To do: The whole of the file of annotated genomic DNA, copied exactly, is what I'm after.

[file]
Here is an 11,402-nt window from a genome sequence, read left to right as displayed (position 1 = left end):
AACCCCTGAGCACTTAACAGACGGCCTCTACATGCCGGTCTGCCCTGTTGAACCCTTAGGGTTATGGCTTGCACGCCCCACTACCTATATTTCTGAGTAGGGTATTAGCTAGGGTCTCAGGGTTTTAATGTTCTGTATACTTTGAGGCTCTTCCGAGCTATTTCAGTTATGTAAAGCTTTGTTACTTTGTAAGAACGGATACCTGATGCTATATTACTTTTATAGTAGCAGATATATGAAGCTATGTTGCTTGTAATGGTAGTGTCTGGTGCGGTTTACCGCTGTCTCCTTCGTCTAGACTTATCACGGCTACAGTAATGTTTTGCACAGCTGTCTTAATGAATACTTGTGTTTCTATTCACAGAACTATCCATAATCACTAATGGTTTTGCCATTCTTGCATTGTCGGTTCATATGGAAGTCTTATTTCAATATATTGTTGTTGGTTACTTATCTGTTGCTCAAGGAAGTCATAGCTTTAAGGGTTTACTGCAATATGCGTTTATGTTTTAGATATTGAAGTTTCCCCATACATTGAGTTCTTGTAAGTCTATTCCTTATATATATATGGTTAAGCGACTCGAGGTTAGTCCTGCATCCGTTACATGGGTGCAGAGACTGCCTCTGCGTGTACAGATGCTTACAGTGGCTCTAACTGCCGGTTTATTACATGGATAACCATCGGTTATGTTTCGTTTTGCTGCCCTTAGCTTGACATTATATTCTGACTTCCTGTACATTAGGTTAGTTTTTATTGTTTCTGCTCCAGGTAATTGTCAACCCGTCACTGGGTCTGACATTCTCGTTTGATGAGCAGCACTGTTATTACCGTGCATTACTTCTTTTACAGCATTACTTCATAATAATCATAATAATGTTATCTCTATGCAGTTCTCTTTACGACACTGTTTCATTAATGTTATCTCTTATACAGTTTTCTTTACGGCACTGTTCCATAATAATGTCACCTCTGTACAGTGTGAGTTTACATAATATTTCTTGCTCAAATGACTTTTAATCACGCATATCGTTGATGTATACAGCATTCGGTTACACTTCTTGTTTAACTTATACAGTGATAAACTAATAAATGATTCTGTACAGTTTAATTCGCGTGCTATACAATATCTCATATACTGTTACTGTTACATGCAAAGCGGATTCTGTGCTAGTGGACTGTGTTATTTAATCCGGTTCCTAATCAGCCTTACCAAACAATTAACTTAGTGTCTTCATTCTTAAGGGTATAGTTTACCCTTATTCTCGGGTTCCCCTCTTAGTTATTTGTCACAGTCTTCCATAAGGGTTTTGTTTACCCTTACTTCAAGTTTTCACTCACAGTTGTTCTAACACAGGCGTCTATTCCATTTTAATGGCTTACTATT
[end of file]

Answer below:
Here is an 11,402-nt window from a genome sequence, read left to right as displayed (position 1 = left end):
AACCCCTGAGCACTTAACAGACGGCCTCTACATGCCGGTCTGCCCTGTTGAACCCTTAGGGTTATGGCTTGCACGCCCCACTACCTATATTTCTGAGTAGGGTATTAGCTAGGGTCTCAGGGTTTTAATGTTCTGTATACTTTGAGGCTCTTCCGAGCTATTTCAGTTATGTAAAGCTTTGTTACTTTGTAAGAACGGATACCTGATGCTATATTACTTTTATAGTAGCAGATATATGAAGCTATGTTGCTTGTAATGGTAGTGTCTGGTGCGGTTTACCGCTGTCTCCTTCGTCTAGACTTATCACGGCTACAGTAATGTTTTGCACAGCTGTCTTAATGAATACTTGTGTTTCTATTCACAGAACTATCCATAATCACTAATGGTTTTGCCATTCTTGCATTGTCGGTTCATATGGAAGTCTTATTTCAATATATTGTTGTTGGTTACTTATCTGTTGCTCAAGGAAGTCATAGCTTTAAGGGTTTACTGCAATATGCGTTTATGTTTTAGATATTGAAGTTTCCCCATACATTGAGTTCTTGTAAGTCTATTCCTTATATATATATGGTTAAGCGACTCGAGGTTAGTCCTGCATCCGTTACATGGGTGCAGAGACTGCCTCTGCGTGTACAGATGCTTACAGTGGCTCTAACTGCCGGTTTATTACATGGATAACCATCGGTTATGTTTCGTTTTGCTGCCCTTAGCTTGACATTATATTCTGACTTCCTGTACATTAGGTTAGTTTTTATTGTTTCTGCTCCAGGTAATTGTCAACCCGTCACTGGGTCTGACATTCTCGTTTGATGAGCAGCACTGTTATTACCGTGCATTACTTCTTTTACAGCATTACTTCATAATAATCATAATAATGTTATCTCTATGCAGTTCTCTTTACGACACTGTTTCATTAATGTTATCTCTTATACAGTTTTCTTTACGGCACTGTTCCATAATAATGTCACCTCTGTACAGTGTGAGTTTACATAATATTTCTTGCTCAAATGACTTTTAATCACGCATATCGTTGATGTATACAGCATTCGGTTACACTTCTTGTTTAACTTATACAGTGATAAACTAATAAATGATTCTGTACAGTTTAATTCGCGTGCTATACAATATCTCATATACTGTTACTGTTACATGCAAAGCGGATTCTGTGCTAGTGGACTGTGTTATTTAATCCGGTTCCTAATCAGCCTTACCAAACAATTAACTTAGTGTCTTCATTCTTAAGGGTATAGTTTACCCTTATTCTCGGGTTCCCCTCTTAGTTATTTGTCACAGTCTTCCATAAGGGTTTTGTTTACCCTTACTTCAAGTTTTCACTCACAGTTGTTCTAACACAGGCGTCTATTCCATTTTAATGGCTTACTATT